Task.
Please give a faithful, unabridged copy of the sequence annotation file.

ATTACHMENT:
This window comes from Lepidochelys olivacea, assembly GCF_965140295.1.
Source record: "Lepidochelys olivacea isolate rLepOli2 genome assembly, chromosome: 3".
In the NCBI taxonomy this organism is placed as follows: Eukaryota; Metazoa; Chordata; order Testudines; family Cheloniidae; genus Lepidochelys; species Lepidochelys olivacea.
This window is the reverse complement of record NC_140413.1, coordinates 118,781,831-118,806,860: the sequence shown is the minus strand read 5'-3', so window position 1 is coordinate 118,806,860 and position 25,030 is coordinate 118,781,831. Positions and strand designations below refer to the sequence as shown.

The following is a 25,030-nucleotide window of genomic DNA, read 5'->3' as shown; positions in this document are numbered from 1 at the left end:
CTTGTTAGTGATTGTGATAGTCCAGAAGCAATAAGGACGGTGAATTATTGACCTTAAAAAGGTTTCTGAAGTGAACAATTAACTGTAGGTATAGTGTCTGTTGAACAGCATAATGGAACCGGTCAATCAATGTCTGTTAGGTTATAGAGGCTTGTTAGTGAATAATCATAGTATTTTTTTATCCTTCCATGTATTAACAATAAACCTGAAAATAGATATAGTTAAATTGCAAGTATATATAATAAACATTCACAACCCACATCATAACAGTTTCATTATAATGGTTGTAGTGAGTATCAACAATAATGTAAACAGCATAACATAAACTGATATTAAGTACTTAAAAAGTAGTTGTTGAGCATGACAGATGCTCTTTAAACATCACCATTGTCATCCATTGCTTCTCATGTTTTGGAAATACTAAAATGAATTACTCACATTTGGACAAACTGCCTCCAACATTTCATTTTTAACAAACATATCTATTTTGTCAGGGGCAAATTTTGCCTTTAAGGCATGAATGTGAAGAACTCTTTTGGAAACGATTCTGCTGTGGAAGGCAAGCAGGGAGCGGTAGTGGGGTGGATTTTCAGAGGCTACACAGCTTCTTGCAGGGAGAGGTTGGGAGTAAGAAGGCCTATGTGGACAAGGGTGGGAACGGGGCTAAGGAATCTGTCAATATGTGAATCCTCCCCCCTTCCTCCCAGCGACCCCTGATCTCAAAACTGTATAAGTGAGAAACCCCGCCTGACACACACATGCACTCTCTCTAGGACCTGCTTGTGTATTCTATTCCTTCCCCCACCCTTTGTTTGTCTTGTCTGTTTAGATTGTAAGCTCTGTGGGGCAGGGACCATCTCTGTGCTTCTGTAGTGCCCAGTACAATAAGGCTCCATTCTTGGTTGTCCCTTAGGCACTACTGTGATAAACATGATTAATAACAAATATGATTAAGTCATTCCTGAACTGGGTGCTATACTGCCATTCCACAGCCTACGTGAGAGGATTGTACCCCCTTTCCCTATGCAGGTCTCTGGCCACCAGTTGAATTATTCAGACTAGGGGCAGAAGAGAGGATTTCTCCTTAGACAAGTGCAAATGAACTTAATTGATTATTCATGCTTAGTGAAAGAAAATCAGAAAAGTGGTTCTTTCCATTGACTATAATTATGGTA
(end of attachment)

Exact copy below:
This window comes from Lepidochelys olivacea, assembly GCF_965140295.1.
Source record: "Lepidochelys olivacea isolate rLepOli2 genome assembly, chromosome: 3".
In the NCBI taxonomy this organism is placed as follows: Eukaryota; Metazoa; Chordata; order Testudines; family Cheloniidae; genus Lepidochelys; species Lepidochelys olivacea.
This window is the reverse complement of record NC_140413.1, coordinates 118,781,831-118,806,860: the sequence shown is the minus strand read 5'-3', so window position 1 is coordinate 118,806,860 and position 25,030 is coordinate 118,781,831. Positions and strand designations below refer to the sequence as shown.

The following is a 25,030-nucleotide window of genomic DNA, read 5'->3' as shown; positions in this document are numbered from 1 at the left end:
CTTGTTAGTGATTGTGATAGTCCAGAAGCAATAAGGACGGTGAATTATTGACCTTAAAAAGGTTTCTGAAGTGAACAATTAACTGTAGGTATAGTGTCTGTTGAACAGCATAATGGAACCGGTCAATCAATGTCTGTTAGGTTATAGAGGCTTGTTAGTGAATAATCATAGTATTTTTTTATCCTTCCATGTATTAACAATAAACCTGAAAATAGATATAGTTAAATTGCAAGTATATATAATAAACATTCACAACCCACATCATAACAGTTTCATTATAATGGTTGTAGTGAGTATCAACAATAATGTAAACAGCATAACATAAACTGATATTAAGTACTTAAAAAGTAGTTGTTGAGCATGACAGATGCTCTTTAAACATCACCATTGTCATCCATTGCTTCTCATGTTTTGGAAATACTAAAATGAATTACTCACATTTGGACAAACTGCCTCCAACATTTCATTTTTAACAAACATATCTATTTTGTCAGGGGCAAATTTTGCCTTTAAGGCATGAATGTGAAGAACTCTTTTGGAAACGATTCTGCTGTGGAAGGCAAGCAGGGAGCGGTAGTGGGGTGGATTTTCAGAGGCTACACAGCTTCTTGCAGGGAGAGGTTGGGAGTAAGAAGGCCTATGTGGACAAGGGTGGGAACGGGGCTAAGGAATCTGTCAATATGTGAATCCTCCCCCCTTCCTCCCAGCGACCCCTGATCTCAAAACTGTATAAGTGAGAAACCCCGCCTGACACACACATGCACTCTCTCTAGGACCTGCTTGTGTATTCTATTCCTTCCCCCACCCTTTGTTTGTCTTGTCTGTTTAGATTGTAAGCTCTGTGGGGCAGGGACCATCTCTGTGCTTCTGTAGTGCCCAGTACAATAAGGCTCCATTCTTGGTTGTCCCTTAGGCACTACTGTGATAAACATGATTAATAACAAATATGATTAAGTCATTCCTGAACTGGGTGCTATACTGCCATTCCACAGCCTACGTGAGAGGATTGTACCCCCTTTCCCTATGCAGGTCTCTGGCCACCAGTTGAATTATTCAGACTAGGGGCAGAAGAGAGGATTTCTCCTTAGACAAGTGCAAATGAACTTAATTGATTATTCATGCTTAGTGAAAGAAAATCAGAAAAGTGGTTCTTTCCATTGACTATAATTATGGTA